But all are not always of the same mind who belong to the same family, or who dwell under the same roof. And, unless you watch and pray against temptation, you will find it very difficult to escape the snares of Satan, especially when you see others, as you think, prospering more than yourself. What a sad difference of mind, in this respect, was there between Abram and Lot! Both were the Lord's servants; but both had not alike the same measure of active faith. Abram was very rich in cattle, silver, and gold ; but his treasure was in heaven. Lot also, who went with Abram, had flocks, herds, and tents, but he was dissatisfied; he had an evil eye and a discontented heart. This unhappy mind he diffused into those around him ; and his very herdsmen imbibed their master's jealousy. Hence arose distrust, dissension, and strife Ah! what a wretched being is man' What misery will a covetous heart or an evil eye produce Into what snares and temptations do they fall who will be rich at all hazards, cost what it may ! (1 Tim. vi. 5–8.)

Mark the man of God. The things that made Lot wretched were nothing to Abram; relying on the Lord, and seeking the heavenly treasure, he was quite indifferent to earthly riches. How brightly did he shine when he said to Lot, Let there be no strife between me and thee; for we be brethren' The whole land is before you. Take which you will, go to the right hand or to the left, and what you leave I shall be quite satisfied with. What greatness of character is here ! and all for the sake of peace “Blessed are the peacemakers; for they shall be called the children of God.” (Matt. v. 9.)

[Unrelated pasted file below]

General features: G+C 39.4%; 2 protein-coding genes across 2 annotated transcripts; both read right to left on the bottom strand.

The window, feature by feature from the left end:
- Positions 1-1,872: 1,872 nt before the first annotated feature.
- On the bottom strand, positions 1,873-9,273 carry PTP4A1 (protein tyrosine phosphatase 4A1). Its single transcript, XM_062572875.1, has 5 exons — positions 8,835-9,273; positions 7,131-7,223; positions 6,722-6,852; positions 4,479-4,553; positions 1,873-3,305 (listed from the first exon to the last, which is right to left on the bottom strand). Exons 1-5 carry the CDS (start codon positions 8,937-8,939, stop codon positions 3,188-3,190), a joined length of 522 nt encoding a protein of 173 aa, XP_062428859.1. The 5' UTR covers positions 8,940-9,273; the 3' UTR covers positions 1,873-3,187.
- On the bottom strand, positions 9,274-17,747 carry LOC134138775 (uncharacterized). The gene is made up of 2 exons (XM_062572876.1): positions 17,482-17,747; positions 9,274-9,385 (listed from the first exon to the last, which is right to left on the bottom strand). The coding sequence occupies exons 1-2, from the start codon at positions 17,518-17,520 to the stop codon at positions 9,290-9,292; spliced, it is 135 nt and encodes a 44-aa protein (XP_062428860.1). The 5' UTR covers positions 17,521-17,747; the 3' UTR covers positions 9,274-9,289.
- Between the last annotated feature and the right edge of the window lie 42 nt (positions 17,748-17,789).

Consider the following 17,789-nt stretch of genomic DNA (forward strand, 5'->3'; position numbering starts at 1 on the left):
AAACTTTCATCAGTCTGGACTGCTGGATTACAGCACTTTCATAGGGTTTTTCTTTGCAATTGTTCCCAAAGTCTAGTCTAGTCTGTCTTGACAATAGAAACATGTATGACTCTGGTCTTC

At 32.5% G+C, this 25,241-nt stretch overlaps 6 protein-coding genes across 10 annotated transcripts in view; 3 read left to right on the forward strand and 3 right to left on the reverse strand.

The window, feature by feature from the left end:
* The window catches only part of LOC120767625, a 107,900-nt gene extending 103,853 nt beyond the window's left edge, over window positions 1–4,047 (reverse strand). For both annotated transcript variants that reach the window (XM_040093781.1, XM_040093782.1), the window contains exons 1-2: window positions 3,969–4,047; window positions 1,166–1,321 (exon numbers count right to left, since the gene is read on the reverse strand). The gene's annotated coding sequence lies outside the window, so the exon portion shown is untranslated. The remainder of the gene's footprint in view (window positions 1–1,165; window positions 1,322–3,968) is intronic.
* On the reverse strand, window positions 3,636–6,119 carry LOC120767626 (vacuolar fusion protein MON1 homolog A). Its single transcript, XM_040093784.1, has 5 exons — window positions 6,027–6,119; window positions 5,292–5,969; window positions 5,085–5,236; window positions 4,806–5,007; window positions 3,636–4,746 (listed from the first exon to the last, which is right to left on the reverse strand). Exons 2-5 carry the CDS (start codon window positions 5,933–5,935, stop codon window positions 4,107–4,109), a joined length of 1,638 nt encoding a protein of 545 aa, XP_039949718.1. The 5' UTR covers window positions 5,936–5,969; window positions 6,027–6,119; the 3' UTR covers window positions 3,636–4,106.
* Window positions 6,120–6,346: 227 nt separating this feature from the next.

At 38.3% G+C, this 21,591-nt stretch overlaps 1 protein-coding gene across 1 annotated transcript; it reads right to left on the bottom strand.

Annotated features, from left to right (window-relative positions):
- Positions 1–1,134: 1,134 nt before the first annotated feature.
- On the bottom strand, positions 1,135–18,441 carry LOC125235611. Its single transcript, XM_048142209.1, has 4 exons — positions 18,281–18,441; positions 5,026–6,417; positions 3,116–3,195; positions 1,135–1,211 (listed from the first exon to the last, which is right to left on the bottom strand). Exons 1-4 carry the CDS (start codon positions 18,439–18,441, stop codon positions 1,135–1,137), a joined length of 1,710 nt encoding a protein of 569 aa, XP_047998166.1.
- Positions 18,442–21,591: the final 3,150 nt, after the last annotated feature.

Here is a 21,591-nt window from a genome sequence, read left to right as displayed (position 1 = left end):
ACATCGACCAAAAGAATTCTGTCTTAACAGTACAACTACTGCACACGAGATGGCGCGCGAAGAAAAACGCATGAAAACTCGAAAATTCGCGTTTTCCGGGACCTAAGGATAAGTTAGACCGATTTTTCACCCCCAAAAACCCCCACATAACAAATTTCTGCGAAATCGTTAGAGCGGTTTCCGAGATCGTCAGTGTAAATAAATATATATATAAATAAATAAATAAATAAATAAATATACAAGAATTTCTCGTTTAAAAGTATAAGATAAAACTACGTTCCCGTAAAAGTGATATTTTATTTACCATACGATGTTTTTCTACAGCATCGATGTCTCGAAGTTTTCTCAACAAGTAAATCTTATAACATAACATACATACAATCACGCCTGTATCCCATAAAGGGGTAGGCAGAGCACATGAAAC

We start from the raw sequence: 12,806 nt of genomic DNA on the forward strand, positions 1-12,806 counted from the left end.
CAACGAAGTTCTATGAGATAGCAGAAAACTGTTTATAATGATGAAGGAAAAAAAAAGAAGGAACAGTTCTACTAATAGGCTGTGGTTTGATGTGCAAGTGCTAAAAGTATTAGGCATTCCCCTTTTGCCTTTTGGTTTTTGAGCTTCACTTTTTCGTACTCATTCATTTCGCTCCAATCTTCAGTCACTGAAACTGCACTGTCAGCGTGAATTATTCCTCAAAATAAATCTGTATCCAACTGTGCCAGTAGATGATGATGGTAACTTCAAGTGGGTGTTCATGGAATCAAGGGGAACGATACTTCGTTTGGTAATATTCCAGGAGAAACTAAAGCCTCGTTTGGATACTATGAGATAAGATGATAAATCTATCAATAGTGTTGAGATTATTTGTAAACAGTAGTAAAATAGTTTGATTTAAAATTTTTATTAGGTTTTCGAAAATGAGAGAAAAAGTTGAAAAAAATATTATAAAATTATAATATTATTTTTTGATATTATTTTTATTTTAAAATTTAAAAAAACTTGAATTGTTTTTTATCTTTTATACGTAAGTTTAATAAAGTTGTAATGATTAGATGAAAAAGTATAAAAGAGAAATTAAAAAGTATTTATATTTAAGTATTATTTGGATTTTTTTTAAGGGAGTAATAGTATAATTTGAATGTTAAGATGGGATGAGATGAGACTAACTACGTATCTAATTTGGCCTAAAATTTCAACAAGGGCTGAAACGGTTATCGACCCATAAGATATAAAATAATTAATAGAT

But what is the issue 2 Lot viewed the wellwatered plains of Jordan, and chose them for his portion. The cities of the plain arrested his eye, and he pitched his tent towards Sodom; the place already mentioned, and soon to be named again in a more fearful manner! There Lot fixed his abode ; there he dwelt in the midst of, or very near to, a people, who were wicked and sinners before the Lord exceedingly. Was that the place for the man of God? Who does not already tremble for the result:

Is Abram a loser by his disinterested conduct? Quite the contrary. Whilst Lot was rushing into the mouth of danger for the sake of wealth, Abram received renewed tokens of the Lord's favour, and the truth of his promised word. This added fresh life to his faith, and renewed energy to his prayers. And thus he went on his way in the strength and fear of the Lord.